Radiology and Cyberspace the Creation of 'Cyberspace ' Term Paper

  • Length: 9 pages
  • Subject: Health - Nursing
  • Type: Term Paper
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Radiology and Cyberspace

The creation of 'cyberspace,' or the sharing of information through email, on the Internet and on websites, has had a profound impact on nearly every field of human endeavor. Medical science, and particularly Radiology, has been particularly affected and enhanced by new technology. Radiology, by its very nature, has always been a leader in the use of emerging technology in the medical field. Now, new technology developed during the growth and expansion of the Internet is giving Radiology the opportunity to expand as never before.

What is Radiology

Radiology is the branch of medical science devoted to the use of a variety of energy sources in the diagnosis and treatment of disease, including x-ray, ultrasound, magnetic resonance, and nuclear energy. Diagnostic imaging allows practitioners to create images of internal body structures, including bones, tissues and organs. This usually necessitates a balance between using the correct amount of energy needed to produce an image with the optimum diagnostic information for the physician and maintaining minimal risk to the patient. Thus, Radiology provides a non-invasive method of viewing internal body structures and allowing diagnosis without the need for exploratory surgery.

Radiology Professionals

The Radiologist and the Radiology Technologist are the two main professionals in Radiology. The Radiologist is a diagnostic physician who works either as a consultant to primary physicians, or, depending on the type of disease present, Radiologists may act as primary physicians themselves. Radiologists read and interpret diagnostic images, advise on the best diagnostic tests to perform, supervise radiographic examinations and perform radiographic treatments.

In the early days of Radiology, physicians were often considered 'general radiologists,' both performing radiographic examinations and providing therapy. Since the 1970s the field of Radiology has grown so dramatically that the Radiologist cannot remain active in the entire field. Initially, Radiologists began to specialize in either diagnostic or therapeutic radiology. With the continued expansion of the field however, Radiologists now specialize in areas such as neuroaudiology, interventional radiology, ultrasound, MRI and CT specialists, mammography, etc., as well as radionuclide and nuclear medicine specialists.

In many cases, the actual diagnostic images are taken by Radiology Technologists for later interpretation by Radiologists. Radiology Technicians must deal directly with the patients to ensure that images provide sufficient diagnostic information, but must also guard the patient from overexposure to radiation.

Methods of Diagnostic Imaging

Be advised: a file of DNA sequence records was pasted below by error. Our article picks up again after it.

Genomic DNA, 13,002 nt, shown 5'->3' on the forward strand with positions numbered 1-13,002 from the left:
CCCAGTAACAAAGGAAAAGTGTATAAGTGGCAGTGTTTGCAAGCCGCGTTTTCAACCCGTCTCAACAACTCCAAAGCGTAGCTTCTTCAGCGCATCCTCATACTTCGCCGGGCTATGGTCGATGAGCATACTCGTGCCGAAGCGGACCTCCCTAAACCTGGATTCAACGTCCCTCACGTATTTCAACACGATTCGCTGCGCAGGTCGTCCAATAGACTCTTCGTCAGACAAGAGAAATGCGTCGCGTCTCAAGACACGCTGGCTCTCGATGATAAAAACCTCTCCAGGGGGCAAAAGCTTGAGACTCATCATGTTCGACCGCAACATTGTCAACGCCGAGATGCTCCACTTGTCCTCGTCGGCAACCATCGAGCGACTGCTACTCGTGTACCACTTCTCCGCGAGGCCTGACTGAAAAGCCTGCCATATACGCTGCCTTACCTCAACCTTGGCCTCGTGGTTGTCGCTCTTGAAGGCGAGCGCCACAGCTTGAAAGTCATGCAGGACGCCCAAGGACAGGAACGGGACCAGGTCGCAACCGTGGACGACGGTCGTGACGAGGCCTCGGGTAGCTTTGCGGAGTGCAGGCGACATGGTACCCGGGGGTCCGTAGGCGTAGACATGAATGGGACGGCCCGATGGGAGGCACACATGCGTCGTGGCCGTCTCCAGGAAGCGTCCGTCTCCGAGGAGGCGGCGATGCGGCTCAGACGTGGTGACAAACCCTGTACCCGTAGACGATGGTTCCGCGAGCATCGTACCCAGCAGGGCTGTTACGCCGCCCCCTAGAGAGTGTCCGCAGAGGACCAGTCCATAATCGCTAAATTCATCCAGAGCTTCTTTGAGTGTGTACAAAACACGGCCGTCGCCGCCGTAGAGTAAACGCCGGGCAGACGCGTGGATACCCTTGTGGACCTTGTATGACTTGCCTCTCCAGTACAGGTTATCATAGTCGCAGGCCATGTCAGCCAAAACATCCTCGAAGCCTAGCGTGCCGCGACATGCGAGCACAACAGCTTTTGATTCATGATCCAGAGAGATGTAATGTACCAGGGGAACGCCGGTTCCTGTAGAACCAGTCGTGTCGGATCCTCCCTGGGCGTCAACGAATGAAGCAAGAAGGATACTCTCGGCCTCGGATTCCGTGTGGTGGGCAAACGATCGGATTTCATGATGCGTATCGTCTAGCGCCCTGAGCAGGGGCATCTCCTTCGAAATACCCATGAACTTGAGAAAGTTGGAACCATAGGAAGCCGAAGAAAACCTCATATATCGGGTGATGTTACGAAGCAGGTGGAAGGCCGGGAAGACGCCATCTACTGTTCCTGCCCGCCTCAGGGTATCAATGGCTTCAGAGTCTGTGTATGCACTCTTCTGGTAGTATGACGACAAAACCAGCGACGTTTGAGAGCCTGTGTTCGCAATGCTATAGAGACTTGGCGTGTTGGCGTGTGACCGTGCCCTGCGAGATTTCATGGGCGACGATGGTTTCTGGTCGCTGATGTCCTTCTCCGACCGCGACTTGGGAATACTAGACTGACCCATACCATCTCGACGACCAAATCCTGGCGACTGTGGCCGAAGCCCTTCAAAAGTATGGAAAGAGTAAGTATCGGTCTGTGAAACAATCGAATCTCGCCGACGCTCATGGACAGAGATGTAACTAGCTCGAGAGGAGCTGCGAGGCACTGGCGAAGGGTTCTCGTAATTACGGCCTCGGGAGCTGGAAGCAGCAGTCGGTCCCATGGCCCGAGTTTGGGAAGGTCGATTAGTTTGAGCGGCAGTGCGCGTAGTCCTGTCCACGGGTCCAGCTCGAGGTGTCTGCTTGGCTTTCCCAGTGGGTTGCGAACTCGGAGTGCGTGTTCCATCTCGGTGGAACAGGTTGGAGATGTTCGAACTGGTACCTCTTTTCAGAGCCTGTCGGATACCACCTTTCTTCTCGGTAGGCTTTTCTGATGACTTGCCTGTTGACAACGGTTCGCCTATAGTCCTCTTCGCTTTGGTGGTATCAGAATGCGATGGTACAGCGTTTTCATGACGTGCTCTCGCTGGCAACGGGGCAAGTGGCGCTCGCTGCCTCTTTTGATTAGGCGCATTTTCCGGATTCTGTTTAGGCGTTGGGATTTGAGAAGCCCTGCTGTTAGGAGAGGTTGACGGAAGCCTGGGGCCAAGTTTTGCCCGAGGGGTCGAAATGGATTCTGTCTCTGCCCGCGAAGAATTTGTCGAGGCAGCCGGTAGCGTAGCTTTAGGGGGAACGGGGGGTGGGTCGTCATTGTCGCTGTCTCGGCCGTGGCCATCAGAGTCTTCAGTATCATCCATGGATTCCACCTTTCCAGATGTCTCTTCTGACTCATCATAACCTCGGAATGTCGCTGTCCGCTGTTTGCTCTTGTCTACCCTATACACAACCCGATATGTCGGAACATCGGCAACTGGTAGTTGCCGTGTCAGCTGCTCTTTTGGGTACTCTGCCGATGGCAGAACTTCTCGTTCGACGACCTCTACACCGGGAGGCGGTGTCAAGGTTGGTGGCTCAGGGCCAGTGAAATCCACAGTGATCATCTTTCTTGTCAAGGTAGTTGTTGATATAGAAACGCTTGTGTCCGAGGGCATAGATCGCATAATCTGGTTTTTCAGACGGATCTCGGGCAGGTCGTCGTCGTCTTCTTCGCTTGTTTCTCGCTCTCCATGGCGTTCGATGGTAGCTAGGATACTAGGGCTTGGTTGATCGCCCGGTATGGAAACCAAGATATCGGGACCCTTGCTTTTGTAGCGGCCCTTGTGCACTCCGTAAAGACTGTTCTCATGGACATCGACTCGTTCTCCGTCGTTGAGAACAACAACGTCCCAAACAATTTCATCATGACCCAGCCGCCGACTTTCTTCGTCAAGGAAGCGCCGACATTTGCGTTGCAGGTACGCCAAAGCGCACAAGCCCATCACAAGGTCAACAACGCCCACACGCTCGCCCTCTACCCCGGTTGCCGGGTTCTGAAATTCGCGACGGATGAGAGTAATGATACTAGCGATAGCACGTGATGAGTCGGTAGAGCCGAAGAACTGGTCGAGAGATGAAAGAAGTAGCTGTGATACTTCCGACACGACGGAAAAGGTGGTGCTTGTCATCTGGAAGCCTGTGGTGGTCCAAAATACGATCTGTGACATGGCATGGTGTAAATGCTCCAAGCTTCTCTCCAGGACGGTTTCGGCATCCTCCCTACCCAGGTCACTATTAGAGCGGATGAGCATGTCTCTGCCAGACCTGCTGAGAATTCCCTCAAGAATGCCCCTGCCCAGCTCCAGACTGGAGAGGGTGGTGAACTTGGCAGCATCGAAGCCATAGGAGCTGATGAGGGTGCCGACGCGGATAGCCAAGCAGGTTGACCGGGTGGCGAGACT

Radiologists and Radiology Technologists use a variety of techniques for diagnostic imaging, including x-rays, mammography, ultra-sound, MRI and CT scans, among others. X-rays are the oldest of these techniques and have been in use for over one hundred years. Images produced using this technique are the result of passing electromagnetic energy beams through the body. Different body tissues allow these beams to pass through at different rates, with softer tissues allowing the rapid transfer of energy, while denser tissues such as bone slow the transfer of energy. The images thus produced reveal the internal structure of bones and tissue, revealing injury or the presence of tumors.

Mammography also uses x-ray technology but at particularly low levels. Mammography reveals abnormal changes in the density and structure of breast tissues. Mammograms are differentiated into two types: screening and diagnostic. Screening mammograms are used with women who have had no previous signs of breast cancer. Diagnostic mammograms are used when changes to the breast tissue have been found in screening mammograms, to measure and monitor areas of concern. Mammograms can reveal changes to the breast such as the presence of unusual tissue masses or lumps, and mineral deposits called calcifications.

Another form of diagnostic imaging, ultrasound, uses sound waves, which are passed through the body to create images. Used primarily to view internal organs, particularly the heart, or during pregnancy to monitory fetal development, the sound waves passed through the body and are recorded using a computer, which displays the image on the screen. Doppler Ultrasound is a particular kind of ultrasound imaging that is used primarily on the neck, arms and legs to provide images of blood flow. Other types of ultrasound include vascular, echocardiogram, abdominal, renal, pelvic, thyroid, and prostrate. Interventional ultrasound is sometimes used during surgery or biopsy.